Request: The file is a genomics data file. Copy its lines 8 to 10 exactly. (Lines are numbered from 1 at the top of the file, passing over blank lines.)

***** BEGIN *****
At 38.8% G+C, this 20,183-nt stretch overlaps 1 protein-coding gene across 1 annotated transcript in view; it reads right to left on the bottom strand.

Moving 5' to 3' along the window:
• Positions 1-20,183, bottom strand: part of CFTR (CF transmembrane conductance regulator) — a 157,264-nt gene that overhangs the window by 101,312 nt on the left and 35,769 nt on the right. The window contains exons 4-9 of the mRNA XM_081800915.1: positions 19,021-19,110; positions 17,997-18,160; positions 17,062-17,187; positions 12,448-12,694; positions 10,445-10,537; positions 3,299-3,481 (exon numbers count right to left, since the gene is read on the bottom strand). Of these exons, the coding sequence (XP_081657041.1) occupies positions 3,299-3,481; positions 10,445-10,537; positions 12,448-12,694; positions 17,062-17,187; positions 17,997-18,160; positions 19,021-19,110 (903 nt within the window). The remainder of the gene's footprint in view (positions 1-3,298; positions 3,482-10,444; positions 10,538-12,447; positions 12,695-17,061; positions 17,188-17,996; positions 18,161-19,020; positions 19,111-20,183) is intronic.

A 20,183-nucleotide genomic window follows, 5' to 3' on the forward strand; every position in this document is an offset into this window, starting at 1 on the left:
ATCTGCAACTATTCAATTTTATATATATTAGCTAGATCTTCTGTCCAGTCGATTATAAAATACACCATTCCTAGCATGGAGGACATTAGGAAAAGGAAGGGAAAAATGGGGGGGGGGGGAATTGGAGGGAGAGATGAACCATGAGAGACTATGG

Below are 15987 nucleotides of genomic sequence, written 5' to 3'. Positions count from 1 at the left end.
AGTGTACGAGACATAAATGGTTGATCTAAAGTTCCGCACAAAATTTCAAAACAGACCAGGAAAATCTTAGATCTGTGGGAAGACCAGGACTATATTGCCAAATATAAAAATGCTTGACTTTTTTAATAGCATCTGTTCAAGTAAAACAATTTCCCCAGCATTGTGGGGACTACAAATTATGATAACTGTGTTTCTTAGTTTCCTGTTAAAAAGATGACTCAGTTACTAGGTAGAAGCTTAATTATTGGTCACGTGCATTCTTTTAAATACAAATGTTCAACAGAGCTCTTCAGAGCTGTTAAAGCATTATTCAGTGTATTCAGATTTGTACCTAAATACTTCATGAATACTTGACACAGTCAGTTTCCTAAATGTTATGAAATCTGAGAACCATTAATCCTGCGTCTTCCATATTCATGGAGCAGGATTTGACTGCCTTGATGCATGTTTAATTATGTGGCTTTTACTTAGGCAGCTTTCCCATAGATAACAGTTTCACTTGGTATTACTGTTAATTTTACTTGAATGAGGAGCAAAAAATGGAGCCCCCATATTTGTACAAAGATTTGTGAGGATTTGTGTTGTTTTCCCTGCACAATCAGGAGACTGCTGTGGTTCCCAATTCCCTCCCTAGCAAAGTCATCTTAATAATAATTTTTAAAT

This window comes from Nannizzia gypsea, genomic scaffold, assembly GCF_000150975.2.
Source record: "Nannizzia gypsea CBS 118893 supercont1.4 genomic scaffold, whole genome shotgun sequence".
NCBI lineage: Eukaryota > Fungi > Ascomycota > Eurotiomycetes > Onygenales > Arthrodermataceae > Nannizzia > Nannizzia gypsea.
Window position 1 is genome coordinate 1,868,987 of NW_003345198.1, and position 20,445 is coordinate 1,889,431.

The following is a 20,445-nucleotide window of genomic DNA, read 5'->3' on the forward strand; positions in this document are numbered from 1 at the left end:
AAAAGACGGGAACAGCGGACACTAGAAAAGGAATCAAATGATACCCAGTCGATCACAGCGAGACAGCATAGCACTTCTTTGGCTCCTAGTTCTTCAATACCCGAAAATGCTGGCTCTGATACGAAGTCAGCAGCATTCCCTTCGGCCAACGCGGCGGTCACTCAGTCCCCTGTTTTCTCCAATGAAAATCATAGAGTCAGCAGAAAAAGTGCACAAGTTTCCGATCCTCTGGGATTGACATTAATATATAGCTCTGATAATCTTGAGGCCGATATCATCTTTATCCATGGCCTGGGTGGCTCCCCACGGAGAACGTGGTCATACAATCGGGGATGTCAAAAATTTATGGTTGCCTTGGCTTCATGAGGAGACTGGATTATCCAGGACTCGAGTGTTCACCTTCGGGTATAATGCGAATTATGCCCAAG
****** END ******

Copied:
This window comes from Nannizzia gypsea, genomic scaffold, assembly GCF_000150975.2.
Source record: "Nannizzia gypsea CBS 118893 supercont1.4 genomic scaffold, whole genome shotgun sequence".
NCBI lineage: Eukaryota > Fungi > Ascomycota > Eurotiomycetes > Onygenales > Arthrodermataceae > Nannizzia > Nannizzia gypsea.